Fyodar looked behind him nervously. What was this? Vadik suddenly felt a cold chill run down his spine. The “KBG shoulder-glance”. He’d seen other fearful men do this in the past, but Fyodar? Here in the New Russia? Today? What could Fyodar be involved in that would make him afraid of being heard? Standing slowly, Vadic stalked around the elegant old wooden desk that pretended importance for him. He went past Fyo, directly to the open door and closed it. “Come, my friend. The winter is cold. I have a new supplier who gave me a good deal. You must tell me if it was worth the extra 500 rubles.”
Fyodar’s gratitude showed on his face as he followed Vadik to the small cabinet where Vadik always kept a bottle. He hesitated only a second at the half empty bottle, before passing it and taking down the only other bottle there. An unopened bottle of Crown Royal whiskey. It was a treasure from America. His friend needed a show of support and generosity. That the bottle was a week’s pay, only meant to Vadik that his old comrade deserved the best he could offer right now instead of the rot-gut Russian-made contraband he’d passed over. He would make up for the extravagance by drinking the rot-gut himself more often for a time. Fyo’s eyes widened as he saw what Vadik had opened for them. Eagerly he took the small glass Vadik offered. Fyodar started to speak, but Vetri waved him to silence. “Let us get some air.” He said, too loudly. Fyodar nodded gratefully, understanding that Vadik was going to take no chance of being overheard in what needed to be said.
Vetri took his own glass and the bottle in his other hand. He waved Fyodar towards the double doors that led out onto one of the hundreds of balconies in this old pre-communist building. They went out onto the snow swept balcony and stared out across Old Moscow. The wind was light but carried a deep bitter chill on this gray winter day. The changes of the various regimes and administrations had pretty much passed this part of the city by. To the north he could see the tip of the Kremlin itself where it lay past the Moskva River. No one else was on any of the other balconies. The weather was too bleak and cold for any but the brave or foolish to be out. Which was he, he wondered? Talking secrets at his age!
Setting the bottle on the thick concrete railing, Vadik took a swallow from his glass. Switching to English he said, “Let us practice our English my old friend. Da?” Fyodar stared at him for a minute as if confused. Then, Vadik saw comprehension dawn. Less apt for others to understand what they spoke of.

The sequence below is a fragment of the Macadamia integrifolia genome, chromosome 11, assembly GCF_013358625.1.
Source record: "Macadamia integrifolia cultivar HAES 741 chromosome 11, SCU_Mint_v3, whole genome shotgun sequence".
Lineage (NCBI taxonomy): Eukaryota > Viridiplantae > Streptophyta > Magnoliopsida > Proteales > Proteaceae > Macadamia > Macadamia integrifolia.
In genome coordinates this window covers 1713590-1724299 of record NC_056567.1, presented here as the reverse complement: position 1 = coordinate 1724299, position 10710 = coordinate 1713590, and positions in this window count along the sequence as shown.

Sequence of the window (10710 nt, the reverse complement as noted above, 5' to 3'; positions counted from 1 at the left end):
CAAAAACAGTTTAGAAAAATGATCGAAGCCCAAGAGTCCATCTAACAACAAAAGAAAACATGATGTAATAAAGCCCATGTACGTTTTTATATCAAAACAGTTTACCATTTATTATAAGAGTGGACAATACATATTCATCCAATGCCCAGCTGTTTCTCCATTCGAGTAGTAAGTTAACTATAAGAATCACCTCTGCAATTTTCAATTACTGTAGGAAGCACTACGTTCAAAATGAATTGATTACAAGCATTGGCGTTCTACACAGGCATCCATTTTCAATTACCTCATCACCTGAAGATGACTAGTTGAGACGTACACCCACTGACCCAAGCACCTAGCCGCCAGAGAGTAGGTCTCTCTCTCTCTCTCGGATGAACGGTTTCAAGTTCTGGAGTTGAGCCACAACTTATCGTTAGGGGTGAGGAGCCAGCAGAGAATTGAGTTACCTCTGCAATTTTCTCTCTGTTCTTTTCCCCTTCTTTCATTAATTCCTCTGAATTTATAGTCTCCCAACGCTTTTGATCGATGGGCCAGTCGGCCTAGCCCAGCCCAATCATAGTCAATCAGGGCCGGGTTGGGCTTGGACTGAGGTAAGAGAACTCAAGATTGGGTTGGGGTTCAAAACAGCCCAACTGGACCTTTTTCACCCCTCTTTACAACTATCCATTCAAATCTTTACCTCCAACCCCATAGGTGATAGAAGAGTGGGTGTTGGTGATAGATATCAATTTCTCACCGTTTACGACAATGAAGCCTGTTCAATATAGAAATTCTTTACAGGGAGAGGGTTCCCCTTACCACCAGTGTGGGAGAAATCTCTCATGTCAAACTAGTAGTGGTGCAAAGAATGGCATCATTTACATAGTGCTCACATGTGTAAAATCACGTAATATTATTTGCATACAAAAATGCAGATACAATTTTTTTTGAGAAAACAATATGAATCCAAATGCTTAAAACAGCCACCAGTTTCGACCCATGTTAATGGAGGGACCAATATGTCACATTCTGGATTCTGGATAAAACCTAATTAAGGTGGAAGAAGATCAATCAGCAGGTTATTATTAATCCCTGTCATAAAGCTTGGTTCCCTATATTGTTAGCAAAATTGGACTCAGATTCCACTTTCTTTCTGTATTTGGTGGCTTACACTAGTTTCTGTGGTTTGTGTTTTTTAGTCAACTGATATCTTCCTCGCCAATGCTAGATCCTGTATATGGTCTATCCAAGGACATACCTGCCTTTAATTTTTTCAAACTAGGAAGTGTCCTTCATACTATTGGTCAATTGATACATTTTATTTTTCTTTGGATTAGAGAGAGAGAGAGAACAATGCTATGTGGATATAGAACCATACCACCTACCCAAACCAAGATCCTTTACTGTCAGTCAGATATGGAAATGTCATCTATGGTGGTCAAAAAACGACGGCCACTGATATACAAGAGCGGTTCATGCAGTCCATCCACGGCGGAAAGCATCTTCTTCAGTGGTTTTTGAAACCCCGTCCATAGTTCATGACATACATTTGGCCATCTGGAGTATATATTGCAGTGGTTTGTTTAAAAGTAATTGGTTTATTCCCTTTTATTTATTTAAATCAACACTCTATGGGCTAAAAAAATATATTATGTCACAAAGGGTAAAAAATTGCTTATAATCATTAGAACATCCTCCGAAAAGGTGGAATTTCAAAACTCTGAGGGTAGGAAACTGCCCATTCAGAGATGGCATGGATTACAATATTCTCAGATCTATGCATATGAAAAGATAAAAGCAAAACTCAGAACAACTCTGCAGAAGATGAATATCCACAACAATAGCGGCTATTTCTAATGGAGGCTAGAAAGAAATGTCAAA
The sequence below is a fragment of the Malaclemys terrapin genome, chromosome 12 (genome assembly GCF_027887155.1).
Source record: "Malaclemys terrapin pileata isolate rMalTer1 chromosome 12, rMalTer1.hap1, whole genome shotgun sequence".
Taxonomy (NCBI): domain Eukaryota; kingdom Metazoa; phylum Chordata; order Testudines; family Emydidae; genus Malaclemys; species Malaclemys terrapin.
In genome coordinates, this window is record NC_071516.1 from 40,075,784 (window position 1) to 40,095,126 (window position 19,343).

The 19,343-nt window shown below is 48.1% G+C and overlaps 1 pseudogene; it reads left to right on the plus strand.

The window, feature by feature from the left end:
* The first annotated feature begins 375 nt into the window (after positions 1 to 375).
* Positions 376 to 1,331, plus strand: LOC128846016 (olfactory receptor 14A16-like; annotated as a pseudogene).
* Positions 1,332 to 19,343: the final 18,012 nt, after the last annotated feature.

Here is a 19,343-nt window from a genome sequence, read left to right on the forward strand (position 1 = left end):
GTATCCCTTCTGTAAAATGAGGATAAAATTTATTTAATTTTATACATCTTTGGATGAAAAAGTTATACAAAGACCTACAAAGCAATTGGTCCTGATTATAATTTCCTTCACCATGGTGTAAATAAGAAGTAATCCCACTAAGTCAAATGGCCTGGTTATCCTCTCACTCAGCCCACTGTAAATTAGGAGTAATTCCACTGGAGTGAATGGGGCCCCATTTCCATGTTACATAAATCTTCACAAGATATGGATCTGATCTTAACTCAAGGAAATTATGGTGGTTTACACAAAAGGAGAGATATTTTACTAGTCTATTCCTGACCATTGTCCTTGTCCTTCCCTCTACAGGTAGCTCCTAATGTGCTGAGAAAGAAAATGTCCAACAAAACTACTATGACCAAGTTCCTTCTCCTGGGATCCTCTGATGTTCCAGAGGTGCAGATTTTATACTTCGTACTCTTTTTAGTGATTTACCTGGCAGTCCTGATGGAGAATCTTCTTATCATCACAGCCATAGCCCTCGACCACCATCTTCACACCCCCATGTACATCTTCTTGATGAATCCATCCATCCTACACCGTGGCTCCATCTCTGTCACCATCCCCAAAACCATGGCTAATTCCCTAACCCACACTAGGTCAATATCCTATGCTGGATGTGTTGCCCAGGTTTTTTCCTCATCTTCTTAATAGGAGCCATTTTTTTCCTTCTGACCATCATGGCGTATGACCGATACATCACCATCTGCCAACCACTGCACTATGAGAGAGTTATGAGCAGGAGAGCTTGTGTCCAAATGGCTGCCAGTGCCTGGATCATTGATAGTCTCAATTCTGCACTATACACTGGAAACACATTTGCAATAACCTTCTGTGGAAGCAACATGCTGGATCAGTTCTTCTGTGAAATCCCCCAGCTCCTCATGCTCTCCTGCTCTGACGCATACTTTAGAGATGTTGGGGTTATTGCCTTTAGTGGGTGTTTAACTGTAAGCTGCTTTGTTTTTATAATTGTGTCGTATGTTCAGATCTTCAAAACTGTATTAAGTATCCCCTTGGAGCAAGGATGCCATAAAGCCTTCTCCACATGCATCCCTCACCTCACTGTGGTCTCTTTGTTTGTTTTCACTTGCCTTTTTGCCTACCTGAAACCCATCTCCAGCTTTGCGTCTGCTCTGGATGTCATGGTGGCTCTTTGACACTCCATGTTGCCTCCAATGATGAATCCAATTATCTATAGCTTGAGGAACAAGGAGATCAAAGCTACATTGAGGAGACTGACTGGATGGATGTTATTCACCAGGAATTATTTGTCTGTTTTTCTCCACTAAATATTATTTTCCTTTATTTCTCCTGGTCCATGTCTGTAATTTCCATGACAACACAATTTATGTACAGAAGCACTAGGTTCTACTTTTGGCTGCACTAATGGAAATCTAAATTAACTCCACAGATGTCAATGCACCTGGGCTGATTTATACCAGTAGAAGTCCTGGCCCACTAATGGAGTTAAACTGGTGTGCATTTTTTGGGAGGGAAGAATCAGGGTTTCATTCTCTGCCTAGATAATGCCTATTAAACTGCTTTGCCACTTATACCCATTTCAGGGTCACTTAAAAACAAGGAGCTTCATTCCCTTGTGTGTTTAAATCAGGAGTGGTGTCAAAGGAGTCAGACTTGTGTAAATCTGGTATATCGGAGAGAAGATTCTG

Fyodar couldn’t help looking over his shoulder back into the room though, before saying, “Da, Vadik. Da. English. Is good to practice.”
“Now, Fyo, tell me. What is this dire information you possess?”
Fyodar drank his entire glass in one swallow before answering. Vadik tried not to wince at the waste of such expensive whiskey. “There is a new directive that has come from the Kremlin itself. Demitri Sakharov has received an enormous amount of new funding. And his new accountants, within days have directed part of that new funding to Bogaevskaia and his mafia.”
Vadik scowled. “Fyodar. Even in English. Some things are not to be said. But, new funding? So, how much is this? Not enough to fund Sakharov’s request to search for his gamma ray sources, is it?”
“It is more than that, Vadik. Much, much more. And it is not for gamma rays.” Fyodar burst out.
“What then?” Vadik was puzzled. He poured his friend another glass. At this rate, he was going to have made a major investment in this conversation.
“To search the sky for something that is coming to earth.” Fyodar’s glass was shaking in his hands.
“What? A meteor? Is it big?”
“No, no. Not a meteor. A space ship.” He hesitated a second, then, “Maybe more than one.” Fyodar swallowed his second whisky in another gulp.
“Fyo. Are you crazy? Where did you hear this?” Vadik stopped sipping his whiskey.
“Sakharov. He says the Americans have seen ships coming from deep space. Sakharov says half the world is looking through every telescope they own. He says there is an extraterrestrial source to these ships.” Sweating, even out on the balcony in the cold, Fyodar did the shoulder-glance again. Then, in a hoarse whisper, not entirely due to the whiskey, he said, “The Americans are sending signals into space.”
Vadik was aghast. Either his friend had truly gone mad, or there were serious events unfolding. Pretending to misunderstand, he said, “The Americans are always sending signals into space. SETI, remember? Carl Sagan started it long ago.” He said cautiously, groping for one of his cherished American cigarettes. Oh, he was really splurging now.
“No, no.” Fyodar insisted. “This is new messages. In only one new direction. And it is in every wavelength they can put a signal on. They are sending with so much power, they are causing static on MSNBC and BBC and blaming it on sunspots.”
Vadik gave up searching for cigarettes as he remembered his last pack was inside his top desk drawer. “So then, my friend. Much money is going to Bogaevskaia, eh? He is not just connected to the underworld, you know. He hopes to bring Russia back to its former glory.” Fyodar stood there, hat in hand, anxiety written on his features, waiting. Vadik began to see a way to tap into this money. “Let us look into this, my friend. Sakharov and Bogaevskaia will need the proper paperwork, I’m sure.” He winked at Fyo. “To process this paper in less than a month we will need . . . hmmm . . .” He squeezed his eyes shut as he thought for a moment, “New staff, new computers, . . .” He trailed off staring out into the snow.
“Come, Fyo.” He said at last. “If Ivan Bogaevskaia wants his funding to be processed, he will understand our need for funds of our own for these things. And perhaps a raise, eh, Fyo? And an expense account?” Fyodar’s face creased into a large smile. “Oh,” Vadik went on, warming to the idea, “And some funds must be spread to other projects so that the Americans do not realize we are on to them. I know Popov needs equipment.” Vadik began to rub his hands. Popov was going to owe him for this one. The expensive bottle of whiskey seemed very affordable now.